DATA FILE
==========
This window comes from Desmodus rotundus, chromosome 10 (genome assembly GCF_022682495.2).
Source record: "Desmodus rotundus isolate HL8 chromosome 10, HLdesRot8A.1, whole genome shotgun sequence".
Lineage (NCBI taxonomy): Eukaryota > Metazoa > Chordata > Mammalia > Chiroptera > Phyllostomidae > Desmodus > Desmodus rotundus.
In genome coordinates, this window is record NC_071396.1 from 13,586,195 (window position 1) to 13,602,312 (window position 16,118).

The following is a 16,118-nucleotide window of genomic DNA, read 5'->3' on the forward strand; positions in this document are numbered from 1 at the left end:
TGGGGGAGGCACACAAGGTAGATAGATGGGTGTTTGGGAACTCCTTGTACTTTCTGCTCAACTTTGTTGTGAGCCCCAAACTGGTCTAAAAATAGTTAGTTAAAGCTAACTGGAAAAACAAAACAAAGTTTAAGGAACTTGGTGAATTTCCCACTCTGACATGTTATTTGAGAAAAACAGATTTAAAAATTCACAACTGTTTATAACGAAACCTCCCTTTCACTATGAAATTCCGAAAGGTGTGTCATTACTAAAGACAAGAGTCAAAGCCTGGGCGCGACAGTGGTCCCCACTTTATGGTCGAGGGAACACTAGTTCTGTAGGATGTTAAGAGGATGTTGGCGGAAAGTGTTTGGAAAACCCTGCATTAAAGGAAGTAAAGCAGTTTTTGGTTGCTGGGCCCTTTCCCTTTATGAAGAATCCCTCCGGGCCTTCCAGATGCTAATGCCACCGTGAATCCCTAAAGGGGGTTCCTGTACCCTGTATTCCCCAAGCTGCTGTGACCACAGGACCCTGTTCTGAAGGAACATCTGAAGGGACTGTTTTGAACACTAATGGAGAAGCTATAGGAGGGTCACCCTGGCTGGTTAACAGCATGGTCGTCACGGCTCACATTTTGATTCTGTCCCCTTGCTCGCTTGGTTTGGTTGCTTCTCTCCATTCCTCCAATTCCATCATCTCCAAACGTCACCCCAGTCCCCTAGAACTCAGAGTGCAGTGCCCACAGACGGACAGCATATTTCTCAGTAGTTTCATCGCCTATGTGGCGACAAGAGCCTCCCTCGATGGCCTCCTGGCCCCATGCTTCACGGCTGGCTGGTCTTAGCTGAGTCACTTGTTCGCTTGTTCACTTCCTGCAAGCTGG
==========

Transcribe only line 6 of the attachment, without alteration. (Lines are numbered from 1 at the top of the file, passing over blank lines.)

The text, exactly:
TGGGGGAGGCACACAAGGTAGATAGATGGGTGTTTGGGAACTCCTTGTACTTTCTGCTCAACTTTGTTGTGAGCCCCAAACTGGTCTAAAAATAGTTAGTTAAAGCTAACTGGAAAAACAAAACAAAGTTTAAGGAACTTGGTGAATTTCCCACTCTGACATGTTATTTGAGAAAAACAGATTTAAAAATTCACAACTGTTTATAACGAAACCTCCCTTTCACTATGAAATTCCGAAAGGTGTGTCATTACTAAAGACAAGAGTCAAAGCCTGGGCGCGACAGTGGTCCCCACTTTATGGTCGAGGGAACACTAGTTCTGTAGGATGTTAAGAGGATGTTGGCGGAAAGTGTTTGGAAAACCCTGCATTAAAGGAAGTAAAGCAGTTTTTGGTTGCTGGGCCCTTTCCCTTTATGAAGAATCCCTCCGGGCCTTCCAGATGCTAATGCCACCGTGAATCCCTAAAGGGGGTTCCTGTACCCTGTATTCCCCAAGCTGCTGTGACCACAGGACCCTGTTCTGAAGGAACATCTGAAGGGACTGTTTTGAACACTAATGGAGAAGCTATAGGAGGGTCACCCTGGCTGGTTAACAGCATGGTCGTCACGGCTCACATTTTGATTCTGTCCCCTTGCTCGCTTGGTTTGGTTGCTTCTCTCCATTCCTCCAATTCCATCATCTCCAAACGTCACCCCAGTCCCCTAGAACTCAGAGTGCAGTGCCCACAGACGGACAGCATATTTCTCAGTAGTTTCATCGCCTATGTGGCGACAAGAGCCTCCCTCGATGGCCTCCTGGCCCCATGCTTCACGGCTGGCTGGTCTTAGCTGAGTCACTTGTTCGCTTGTTCACTTCCTGCAAGCTGG